The Atlantic published a Saturday article from Maggie Mertens, who insisted that it “doesn’t make sense” to separate boys and girls by sex in school sports.
Mertens mourned that, following several state laws restricting transgender athletes competing in schools, sports have become “a perfectly reasonable venue in which to enforce exclusion on the basis of sex.”
“School sports are typically sex-segregated, and in America some of them have even come to be seen as either traditionally for boys or traditionally for girls: Think football, wrestling, field hockey, volleyball,” Mertens wrote.
She added, “However, it’s becoming more common for these lines to blur, especially as Gen Zers are more likely than members of previous generations to reject a strict gender binary altogether. Maintaining this binary in youth sports reinforces the idea that boys are inherently bigger, faster, and stronger than girls in a competitive setting—a notion that’s been challenged by scientists for years.”
Quoting a social neuroendocrinology research chair from Queen’s University, Mertens suggested that sex is more “dynamic” than people would believe, likely more influenced by social interaction than biology.
“Decades of research have shown that sex is far more complex than we may think. And though sex differences in sports show advantages for men, researchers today still don’t know how much of this to attribute to biological difference versus the lack of support provided to women athletes to reach their highest potential,” Mertens wrote.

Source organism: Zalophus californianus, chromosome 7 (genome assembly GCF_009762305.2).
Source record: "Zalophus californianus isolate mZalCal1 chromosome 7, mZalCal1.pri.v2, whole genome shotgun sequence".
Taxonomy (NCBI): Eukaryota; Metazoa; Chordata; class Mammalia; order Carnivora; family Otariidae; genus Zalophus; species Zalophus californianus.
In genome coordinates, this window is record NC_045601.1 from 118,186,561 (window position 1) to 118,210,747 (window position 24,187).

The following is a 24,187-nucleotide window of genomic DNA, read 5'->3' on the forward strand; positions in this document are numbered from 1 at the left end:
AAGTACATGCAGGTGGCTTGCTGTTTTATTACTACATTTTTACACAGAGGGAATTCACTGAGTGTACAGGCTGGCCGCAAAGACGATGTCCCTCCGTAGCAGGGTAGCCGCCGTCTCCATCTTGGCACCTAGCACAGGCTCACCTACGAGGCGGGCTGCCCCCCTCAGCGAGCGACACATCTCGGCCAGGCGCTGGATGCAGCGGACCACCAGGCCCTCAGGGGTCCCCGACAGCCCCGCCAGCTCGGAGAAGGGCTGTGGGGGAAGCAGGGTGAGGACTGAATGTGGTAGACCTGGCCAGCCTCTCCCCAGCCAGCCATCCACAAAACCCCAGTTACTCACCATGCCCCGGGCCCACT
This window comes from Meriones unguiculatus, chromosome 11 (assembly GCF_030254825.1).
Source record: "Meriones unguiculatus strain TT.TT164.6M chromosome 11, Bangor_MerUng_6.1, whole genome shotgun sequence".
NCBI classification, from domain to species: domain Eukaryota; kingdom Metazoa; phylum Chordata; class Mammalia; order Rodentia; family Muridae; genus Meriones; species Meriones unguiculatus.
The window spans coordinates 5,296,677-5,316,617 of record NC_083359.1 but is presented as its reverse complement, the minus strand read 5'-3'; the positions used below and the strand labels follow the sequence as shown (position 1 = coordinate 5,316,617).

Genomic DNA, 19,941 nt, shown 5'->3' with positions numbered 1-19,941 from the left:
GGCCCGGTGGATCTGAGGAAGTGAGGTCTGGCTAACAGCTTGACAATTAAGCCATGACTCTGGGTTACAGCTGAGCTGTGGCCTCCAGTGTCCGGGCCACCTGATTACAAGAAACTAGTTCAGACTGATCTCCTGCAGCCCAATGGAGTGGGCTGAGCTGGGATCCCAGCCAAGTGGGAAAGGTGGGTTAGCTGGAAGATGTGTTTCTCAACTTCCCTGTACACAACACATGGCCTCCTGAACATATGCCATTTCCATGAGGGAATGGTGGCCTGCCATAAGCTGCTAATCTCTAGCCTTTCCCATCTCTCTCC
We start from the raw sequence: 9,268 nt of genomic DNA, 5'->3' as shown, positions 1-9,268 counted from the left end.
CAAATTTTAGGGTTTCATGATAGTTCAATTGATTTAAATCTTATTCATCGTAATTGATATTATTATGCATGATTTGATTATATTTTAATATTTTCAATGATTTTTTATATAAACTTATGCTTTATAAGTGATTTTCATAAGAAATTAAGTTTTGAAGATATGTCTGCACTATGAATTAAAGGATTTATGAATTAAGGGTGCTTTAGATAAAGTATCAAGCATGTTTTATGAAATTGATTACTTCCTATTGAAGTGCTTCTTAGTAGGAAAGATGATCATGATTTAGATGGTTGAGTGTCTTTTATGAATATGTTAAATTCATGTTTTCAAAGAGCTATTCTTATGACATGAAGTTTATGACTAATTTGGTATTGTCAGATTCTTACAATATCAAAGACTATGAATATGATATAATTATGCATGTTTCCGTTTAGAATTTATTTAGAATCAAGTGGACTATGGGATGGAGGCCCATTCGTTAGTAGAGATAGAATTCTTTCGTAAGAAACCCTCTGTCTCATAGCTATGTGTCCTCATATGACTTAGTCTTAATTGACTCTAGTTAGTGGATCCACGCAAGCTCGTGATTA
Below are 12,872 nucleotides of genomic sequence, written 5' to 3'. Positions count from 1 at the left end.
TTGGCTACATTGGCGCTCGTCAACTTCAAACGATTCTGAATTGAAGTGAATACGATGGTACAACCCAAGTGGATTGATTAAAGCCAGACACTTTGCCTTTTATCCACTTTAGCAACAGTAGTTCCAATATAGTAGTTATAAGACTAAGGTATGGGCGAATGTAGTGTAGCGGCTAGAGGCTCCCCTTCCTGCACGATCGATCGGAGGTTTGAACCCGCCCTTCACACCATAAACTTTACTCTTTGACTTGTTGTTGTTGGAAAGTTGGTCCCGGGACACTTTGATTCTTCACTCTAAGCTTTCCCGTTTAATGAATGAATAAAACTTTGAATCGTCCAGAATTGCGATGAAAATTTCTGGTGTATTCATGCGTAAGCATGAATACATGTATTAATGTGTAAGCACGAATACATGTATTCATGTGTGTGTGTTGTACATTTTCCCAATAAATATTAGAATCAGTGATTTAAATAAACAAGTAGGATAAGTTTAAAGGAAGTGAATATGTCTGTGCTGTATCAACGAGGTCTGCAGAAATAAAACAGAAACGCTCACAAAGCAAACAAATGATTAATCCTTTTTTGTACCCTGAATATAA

For people concerned about a rise in injuries with allowing boys and girls to compete together, she also recommended using weight-class separation which are commonly used in boxing, rowing and wrestling.
“As of this writing, 18 states have passed laws to ban trans girls and women from playing on certain school teams (some laws ban trans boys and men from certain teams as well). But perhaps what’s missing most from that debate is the question over why there are rigidly segregated girls’ teams and boys’ teams at all,” she wrote.
The debate over transgender athletes competing in schools was reignited after the 50th anniversary of Title IX in June. The Biden administration announced leading up to the milestone date that it would be seeking to change rules regarding sex discrimination, seeking to require schools to allow transgender athletes to compete on sports teams. Several parents’ groups at the time wrote to the administration regarding their concerns over the impact this could have on girls’ team.
In addition, the new proposals outlined by the White House received a record-number of comments, several of which were highly critical.
Mertens maintained that separating teams based on sex, however, was still based on harmful beliefs rather than science.
“But as long as laws and general practice of youth sports remain rooted in the idea that one sex is inherently inferior, young athletes will continue to learn and internalize that harmful lesson,” she concluded.
On Monday, Montana Attorney General Austin Knudsen released a formal letter against President Biden’s proposed changes. He previously led a group of 14 states in threatening legal action against the administration in defense of female athletes.